A Bank officer discovers a flaw in the U.S. extradition treaty with Brazil and decides to take advantage of it. On Friday, he steals a million dollars from the bank, knowing it won't be ...
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In 1848 NYC, a Frenchwoman visits exiled former French Marshal Thevenet to ask for his financial help in behalf of his French grandson but Thevenet's house staff schemes to kill him and take his fortune.
Jim Fletcher, waking up from a coma, finds he is to be given a court martial for treason and charged with informing on fellow inmates in a Japanese prison camp during WWII. Escaping from ... See full summary »
A Bank officer discovers a flaw in the U.S. extradition treaty with Brazil and decides to take advantage of it. On Friday, he steals a million dollars from the bank, knowing it won't be missed until the bank opens on the following Monday. He and his wife, who doesn't know what he has done, then take a flight to Brazil. After some difficulties, they get as far as New Orleans, where his wife discovers the reason for their flight and what he has done. She leaves him and returns home. He is now alone with his conscience, and doesn't know if he can get back and return the money to the bank's vault before the start of business on Monday.Written by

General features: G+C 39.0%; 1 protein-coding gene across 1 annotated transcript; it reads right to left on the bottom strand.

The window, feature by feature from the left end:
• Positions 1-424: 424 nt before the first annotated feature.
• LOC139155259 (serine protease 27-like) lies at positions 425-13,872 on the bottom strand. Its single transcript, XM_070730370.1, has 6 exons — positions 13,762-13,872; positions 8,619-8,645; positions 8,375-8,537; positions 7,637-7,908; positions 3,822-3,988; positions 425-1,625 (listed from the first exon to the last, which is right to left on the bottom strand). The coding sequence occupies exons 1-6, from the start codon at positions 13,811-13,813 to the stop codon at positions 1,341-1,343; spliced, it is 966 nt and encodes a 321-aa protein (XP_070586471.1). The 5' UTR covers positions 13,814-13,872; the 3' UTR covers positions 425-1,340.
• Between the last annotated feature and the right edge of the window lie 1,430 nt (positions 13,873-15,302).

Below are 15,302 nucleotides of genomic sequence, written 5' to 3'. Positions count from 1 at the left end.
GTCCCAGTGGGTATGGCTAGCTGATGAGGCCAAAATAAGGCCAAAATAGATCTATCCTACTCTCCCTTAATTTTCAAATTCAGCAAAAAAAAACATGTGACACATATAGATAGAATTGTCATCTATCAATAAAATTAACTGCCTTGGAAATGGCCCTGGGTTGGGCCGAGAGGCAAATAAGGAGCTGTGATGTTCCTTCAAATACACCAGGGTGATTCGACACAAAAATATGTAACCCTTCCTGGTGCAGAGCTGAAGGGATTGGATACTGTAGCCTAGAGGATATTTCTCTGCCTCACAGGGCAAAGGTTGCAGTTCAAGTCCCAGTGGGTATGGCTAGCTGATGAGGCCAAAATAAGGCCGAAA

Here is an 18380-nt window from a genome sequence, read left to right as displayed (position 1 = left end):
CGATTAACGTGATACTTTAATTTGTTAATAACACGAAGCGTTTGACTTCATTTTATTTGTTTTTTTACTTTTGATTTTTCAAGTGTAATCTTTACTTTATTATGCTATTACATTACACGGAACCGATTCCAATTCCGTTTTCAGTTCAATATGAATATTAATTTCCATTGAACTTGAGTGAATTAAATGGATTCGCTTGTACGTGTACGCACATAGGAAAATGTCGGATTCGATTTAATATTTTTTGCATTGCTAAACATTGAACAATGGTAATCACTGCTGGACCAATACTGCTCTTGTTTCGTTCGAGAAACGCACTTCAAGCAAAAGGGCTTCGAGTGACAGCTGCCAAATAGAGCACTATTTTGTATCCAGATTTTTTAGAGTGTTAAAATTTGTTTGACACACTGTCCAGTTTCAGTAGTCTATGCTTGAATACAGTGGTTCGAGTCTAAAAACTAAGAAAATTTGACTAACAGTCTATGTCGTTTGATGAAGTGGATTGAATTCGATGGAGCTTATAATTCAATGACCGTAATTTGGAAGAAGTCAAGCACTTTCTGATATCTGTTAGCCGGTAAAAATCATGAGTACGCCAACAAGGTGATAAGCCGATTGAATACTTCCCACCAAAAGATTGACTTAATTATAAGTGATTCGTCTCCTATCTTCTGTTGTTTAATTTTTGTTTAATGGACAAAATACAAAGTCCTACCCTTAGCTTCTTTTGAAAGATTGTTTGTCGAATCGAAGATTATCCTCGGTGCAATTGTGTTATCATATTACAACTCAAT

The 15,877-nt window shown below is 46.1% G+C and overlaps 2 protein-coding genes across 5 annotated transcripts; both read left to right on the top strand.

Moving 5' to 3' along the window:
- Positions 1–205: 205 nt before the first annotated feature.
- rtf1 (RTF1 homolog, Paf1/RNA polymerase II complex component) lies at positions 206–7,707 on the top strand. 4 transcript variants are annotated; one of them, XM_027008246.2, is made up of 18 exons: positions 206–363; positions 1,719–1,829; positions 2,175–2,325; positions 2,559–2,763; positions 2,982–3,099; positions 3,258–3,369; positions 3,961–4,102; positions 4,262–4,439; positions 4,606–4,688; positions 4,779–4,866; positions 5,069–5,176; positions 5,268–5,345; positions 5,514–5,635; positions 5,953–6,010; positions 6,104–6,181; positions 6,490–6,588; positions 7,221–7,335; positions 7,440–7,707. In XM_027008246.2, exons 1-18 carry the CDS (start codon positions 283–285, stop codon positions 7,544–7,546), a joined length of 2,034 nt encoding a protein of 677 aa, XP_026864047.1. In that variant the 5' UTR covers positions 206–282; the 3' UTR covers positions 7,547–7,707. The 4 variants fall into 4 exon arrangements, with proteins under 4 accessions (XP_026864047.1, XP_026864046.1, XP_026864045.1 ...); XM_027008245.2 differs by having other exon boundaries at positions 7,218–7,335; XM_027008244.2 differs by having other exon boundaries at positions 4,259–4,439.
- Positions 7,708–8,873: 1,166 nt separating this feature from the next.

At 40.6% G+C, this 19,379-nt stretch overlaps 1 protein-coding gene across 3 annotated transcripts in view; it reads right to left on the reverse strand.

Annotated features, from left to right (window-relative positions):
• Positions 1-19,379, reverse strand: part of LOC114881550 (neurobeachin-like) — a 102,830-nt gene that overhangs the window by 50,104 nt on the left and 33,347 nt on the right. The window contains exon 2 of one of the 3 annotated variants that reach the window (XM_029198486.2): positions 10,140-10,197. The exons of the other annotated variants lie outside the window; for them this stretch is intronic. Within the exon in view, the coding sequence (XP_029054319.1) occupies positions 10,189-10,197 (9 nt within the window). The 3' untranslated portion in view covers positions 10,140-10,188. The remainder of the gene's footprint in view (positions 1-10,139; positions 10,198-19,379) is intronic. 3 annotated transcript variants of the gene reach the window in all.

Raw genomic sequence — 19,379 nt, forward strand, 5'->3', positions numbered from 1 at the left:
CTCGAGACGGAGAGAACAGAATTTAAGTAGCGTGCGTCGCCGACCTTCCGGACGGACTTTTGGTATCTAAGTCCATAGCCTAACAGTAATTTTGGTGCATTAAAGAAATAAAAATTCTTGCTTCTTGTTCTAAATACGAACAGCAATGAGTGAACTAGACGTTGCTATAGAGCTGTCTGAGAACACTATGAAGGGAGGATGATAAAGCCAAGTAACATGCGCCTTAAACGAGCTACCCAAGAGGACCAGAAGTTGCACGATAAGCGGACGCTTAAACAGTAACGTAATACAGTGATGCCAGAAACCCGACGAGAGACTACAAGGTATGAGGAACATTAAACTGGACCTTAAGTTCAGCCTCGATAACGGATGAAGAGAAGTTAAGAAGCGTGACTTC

Les Adams <email@example.com>
A riveting, tension filled movie that builds to an unexpected ending.
The always great Joseph Cotton plays a bank employee who steals a lot of cash but begins to have second thoughts. You find yourself rooting for Cotton's character hoping that he will not be caught. Theresa Wright, Jonathan Hale and Walter Sande round out a fine cast. I first saw this film in 1952, the year it was released and, even as a 12 year old boy, the movie has stuck in my mind all this years. How many Hollywood efforts can you say that about?
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